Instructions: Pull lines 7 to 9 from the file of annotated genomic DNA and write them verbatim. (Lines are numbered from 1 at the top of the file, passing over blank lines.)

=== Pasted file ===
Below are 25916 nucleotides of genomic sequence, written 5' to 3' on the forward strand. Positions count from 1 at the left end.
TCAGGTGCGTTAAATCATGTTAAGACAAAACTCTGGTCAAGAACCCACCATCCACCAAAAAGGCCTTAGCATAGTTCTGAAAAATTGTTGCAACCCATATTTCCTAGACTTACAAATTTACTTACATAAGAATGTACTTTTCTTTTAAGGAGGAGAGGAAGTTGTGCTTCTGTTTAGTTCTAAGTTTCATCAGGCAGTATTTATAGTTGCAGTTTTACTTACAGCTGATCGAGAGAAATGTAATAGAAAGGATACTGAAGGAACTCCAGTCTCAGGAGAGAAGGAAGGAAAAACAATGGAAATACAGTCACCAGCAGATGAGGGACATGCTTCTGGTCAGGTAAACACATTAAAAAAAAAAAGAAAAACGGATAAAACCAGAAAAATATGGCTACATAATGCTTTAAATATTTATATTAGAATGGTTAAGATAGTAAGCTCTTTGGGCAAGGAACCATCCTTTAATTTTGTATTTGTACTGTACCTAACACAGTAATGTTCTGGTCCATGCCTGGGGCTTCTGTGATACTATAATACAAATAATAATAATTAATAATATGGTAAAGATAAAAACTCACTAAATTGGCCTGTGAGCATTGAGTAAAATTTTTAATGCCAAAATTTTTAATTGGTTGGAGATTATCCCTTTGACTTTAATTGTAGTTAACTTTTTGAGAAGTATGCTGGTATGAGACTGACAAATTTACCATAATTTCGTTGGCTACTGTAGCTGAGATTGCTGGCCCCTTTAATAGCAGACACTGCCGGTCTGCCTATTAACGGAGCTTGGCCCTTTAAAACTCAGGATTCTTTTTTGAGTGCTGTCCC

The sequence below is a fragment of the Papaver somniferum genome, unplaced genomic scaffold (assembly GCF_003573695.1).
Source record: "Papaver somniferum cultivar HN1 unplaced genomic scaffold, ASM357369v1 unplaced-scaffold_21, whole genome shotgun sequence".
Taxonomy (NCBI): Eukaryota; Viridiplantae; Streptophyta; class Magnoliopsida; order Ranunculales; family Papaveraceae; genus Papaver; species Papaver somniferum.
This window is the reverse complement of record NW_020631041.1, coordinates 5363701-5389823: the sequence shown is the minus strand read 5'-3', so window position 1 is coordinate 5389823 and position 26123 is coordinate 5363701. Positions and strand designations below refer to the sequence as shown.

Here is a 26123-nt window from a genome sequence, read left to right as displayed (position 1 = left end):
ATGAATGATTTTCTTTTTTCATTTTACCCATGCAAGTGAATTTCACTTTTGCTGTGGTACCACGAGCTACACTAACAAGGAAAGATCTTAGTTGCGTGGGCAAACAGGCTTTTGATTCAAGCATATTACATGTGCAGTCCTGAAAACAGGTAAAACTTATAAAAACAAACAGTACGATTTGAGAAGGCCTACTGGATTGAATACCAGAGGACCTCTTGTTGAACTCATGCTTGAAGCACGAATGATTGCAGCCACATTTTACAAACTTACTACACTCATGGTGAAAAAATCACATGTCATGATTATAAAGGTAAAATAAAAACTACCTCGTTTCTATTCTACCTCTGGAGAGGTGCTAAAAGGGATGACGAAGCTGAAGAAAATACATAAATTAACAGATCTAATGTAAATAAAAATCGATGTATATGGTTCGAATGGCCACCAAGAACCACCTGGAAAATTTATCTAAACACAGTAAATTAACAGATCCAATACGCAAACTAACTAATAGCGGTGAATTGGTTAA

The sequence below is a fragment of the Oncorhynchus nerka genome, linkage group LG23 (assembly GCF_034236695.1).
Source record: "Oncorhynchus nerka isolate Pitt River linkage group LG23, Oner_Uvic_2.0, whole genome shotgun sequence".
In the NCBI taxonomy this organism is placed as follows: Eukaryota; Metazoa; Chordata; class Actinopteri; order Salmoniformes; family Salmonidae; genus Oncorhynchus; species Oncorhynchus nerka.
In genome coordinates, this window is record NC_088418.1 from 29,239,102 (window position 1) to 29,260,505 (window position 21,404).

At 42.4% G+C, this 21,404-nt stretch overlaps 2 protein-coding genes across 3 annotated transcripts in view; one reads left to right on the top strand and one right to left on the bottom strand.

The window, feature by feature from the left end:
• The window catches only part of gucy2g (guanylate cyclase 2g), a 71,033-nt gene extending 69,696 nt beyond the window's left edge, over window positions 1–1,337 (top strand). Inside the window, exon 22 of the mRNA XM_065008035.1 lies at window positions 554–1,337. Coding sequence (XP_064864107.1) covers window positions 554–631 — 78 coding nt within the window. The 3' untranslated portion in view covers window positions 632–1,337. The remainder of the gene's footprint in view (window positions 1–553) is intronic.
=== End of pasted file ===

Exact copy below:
Here is a 26123-nt window from a genome sequence, read left to right as displayed (position 1 = left end):
ATGAATGATTTTCTTTTTTCATTTTACCCATGCAAGTGAATTTCACTTTTGCTGTGGTACCACGAGCTACACTAACAAGGAAAGATCTTAGTTGCGTGGGCAAACAGGCTTTTGATTCAAGCATATTACATGTGCAGTCCTGAAAACAGGTAAAACTTATAAAAACAAACAGTACGATTTGAGAAGGCCTACTGGATTGAATACCAGAGGACCTCTTGTTGAACTCATGCTTGAAGCACGAATGATTGCAGCCACATTTTACAAACTTACTACACTCATGGTGAAAAAATCACATGTCATGATTATAAAGGTAAAATAAAAACTACCTCGTTTCTATTCTACCTCTGGAGAGGTGCTAAAAGGGATGACGAAGCTGAAGAAAATACATAAATTAACAGATCTAATGTAAATAAAAATCGATGTATATGGTTCGAATGGCCACCAAGAACCACCTGGAAAATTTATCTAAACACAGTAAATTAACAGATCCAATACGCAAACTAACTAATAGCGGTGAATTGGTTAA

The sequence below is a fragment of the Oncorhynchus nerka genome, linkage group LG23 (assembly GCF_034236695.1).